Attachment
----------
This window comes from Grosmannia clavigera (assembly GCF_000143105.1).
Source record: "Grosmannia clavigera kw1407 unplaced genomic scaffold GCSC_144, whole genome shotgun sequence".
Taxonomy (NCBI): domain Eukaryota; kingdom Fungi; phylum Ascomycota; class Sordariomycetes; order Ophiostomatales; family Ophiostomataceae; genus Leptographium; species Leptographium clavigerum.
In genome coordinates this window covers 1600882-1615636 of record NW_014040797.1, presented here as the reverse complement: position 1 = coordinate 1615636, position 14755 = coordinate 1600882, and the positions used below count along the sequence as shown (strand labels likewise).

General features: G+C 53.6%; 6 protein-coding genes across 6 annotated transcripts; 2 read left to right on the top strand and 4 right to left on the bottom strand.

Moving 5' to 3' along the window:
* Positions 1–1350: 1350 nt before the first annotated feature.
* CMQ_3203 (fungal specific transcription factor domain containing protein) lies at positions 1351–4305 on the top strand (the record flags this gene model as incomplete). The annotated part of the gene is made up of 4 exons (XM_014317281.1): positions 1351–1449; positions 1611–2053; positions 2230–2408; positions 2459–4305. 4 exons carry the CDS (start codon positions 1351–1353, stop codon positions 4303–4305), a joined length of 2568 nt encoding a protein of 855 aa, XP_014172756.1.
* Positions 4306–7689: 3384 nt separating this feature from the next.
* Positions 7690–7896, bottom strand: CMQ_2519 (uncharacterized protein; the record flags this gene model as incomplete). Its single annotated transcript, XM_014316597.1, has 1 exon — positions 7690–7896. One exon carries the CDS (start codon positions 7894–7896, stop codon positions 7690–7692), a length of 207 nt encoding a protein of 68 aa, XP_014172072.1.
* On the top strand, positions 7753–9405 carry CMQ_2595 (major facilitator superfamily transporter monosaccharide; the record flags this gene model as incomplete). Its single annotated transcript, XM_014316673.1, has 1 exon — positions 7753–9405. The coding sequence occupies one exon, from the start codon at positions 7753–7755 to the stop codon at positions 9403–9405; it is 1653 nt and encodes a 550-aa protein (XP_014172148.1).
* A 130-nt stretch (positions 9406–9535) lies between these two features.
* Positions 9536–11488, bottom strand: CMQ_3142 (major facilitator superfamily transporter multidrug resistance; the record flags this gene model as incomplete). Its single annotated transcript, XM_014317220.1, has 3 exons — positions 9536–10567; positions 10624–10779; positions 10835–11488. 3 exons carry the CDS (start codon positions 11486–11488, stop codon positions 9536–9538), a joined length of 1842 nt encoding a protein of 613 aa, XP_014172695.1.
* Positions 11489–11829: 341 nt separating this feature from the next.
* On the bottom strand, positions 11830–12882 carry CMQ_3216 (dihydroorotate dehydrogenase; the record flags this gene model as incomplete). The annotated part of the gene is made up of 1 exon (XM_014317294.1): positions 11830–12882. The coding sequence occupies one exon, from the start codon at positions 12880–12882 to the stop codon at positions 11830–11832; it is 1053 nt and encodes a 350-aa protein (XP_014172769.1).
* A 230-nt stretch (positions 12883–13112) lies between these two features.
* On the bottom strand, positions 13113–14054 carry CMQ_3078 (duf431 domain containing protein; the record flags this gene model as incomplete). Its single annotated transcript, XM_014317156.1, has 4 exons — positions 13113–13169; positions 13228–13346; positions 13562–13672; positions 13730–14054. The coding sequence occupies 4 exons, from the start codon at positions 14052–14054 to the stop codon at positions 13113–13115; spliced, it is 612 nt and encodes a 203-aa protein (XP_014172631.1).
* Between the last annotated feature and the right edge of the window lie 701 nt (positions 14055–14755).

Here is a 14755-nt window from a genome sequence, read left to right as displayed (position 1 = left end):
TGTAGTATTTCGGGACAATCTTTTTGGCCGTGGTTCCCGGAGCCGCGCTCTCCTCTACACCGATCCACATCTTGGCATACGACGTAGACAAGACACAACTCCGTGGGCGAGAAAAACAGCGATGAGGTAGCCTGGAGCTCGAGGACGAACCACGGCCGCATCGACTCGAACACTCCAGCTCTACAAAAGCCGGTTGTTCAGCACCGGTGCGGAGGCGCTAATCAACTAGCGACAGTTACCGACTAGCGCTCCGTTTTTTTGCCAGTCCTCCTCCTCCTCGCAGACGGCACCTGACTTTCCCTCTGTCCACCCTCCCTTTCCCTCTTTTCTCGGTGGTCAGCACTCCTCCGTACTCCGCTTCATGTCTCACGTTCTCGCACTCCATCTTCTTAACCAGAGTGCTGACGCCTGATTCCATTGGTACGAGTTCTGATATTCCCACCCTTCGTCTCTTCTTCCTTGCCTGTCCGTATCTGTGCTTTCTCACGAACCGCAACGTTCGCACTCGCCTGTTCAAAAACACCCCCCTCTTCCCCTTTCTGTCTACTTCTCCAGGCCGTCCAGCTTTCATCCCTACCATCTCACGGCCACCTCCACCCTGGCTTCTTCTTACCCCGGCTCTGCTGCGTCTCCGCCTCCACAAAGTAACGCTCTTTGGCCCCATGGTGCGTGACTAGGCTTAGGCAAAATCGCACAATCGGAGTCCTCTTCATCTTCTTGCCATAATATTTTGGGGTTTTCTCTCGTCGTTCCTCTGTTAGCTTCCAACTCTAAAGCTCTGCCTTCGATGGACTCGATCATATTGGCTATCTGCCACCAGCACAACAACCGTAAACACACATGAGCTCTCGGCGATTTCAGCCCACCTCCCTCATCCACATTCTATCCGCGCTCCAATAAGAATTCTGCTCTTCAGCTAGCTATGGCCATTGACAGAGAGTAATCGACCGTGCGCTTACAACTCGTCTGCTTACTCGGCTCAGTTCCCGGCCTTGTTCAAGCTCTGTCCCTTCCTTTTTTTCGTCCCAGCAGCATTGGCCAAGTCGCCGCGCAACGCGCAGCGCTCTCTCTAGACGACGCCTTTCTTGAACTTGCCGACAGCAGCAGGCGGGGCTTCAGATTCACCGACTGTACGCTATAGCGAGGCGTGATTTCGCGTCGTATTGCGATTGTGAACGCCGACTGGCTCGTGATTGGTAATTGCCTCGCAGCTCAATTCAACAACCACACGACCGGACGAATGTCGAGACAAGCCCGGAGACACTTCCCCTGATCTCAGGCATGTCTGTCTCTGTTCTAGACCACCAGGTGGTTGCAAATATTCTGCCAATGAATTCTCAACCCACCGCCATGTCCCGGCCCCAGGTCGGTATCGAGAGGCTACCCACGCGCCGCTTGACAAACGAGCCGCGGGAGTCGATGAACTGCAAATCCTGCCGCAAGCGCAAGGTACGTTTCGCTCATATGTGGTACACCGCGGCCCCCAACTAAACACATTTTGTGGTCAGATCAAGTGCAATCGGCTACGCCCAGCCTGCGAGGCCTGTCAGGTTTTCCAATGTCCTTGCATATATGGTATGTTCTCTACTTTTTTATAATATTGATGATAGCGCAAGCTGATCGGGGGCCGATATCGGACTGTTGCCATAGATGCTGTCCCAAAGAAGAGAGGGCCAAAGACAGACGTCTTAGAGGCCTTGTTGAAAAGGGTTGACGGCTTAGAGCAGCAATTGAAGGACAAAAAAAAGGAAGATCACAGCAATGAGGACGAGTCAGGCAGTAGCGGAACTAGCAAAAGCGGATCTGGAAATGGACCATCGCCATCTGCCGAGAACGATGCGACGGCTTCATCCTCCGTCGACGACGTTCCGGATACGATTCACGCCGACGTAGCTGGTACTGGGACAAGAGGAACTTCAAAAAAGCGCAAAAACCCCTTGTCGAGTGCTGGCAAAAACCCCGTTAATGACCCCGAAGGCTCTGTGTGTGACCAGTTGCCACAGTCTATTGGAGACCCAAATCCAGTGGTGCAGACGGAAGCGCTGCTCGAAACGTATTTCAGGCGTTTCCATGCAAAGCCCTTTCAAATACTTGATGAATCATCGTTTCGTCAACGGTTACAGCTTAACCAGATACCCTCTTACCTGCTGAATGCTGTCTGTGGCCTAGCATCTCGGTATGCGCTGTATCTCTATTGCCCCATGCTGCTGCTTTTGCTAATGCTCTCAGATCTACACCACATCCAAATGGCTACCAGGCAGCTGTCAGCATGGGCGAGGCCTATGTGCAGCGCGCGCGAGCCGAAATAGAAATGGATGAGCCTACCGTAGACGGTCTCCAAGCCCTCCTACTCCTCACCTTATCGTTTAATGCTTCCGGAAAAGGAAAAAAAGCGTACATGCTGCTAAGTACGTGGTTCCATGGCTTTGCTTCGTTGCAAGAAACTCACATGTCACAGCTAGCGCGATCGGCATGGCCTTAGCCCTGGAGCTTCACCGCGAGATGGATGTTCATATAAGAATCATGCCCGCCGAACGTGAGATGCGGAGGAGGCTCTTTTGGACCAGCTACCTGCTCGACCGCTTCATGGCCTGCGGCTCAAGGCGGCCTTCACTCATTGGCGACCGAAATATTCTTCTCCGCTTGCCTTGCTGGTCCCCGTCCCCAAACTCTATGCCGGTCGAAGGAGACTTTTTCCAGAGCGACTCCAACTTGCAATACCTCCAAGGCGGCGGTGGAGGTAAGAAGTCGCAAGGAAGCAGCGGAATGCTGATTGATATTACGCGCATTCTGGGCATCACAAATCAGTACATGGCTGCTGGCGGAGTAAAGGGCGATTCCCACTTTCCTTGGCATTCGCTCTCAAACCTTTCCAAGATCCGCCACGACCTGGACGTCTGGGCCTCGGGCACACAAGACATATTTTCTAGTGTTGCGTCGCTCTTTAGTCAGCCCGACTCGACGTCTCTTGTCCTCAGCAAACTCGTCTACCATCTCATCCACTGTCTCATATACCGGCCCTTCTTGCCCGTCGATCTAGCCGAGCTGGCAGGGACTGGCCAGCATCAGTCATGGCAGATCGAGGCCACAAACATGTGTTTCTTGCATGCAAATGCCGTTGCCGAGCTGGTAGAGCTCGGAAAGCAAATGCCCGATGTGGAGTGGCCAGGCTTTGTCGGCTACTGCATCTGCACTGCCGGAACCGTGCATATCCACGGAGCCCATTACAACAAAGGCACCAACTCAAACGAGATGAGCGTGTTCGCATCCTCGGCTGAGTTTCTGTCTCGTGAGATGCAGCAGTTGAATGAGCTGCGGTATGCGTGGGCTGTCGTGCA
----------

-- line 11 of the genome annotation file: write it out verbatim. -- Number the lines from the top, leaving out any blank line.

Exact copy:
* On the top strand, positions 7753–9405 carry CMQ_2595 (major facilitator superfamily transporter monosaccharide; the record flags this gene model as incomplete). Its single annotated transcript, XM_014316673.1, has 1 exon — positions 7753–9405. The coding sequence occupies one exon, from the start codon at positions 7753–7755 to the stop codon at positions 9403–9405; it is 1653 nt and encodes a 550-aa protein (XP_014172148.1).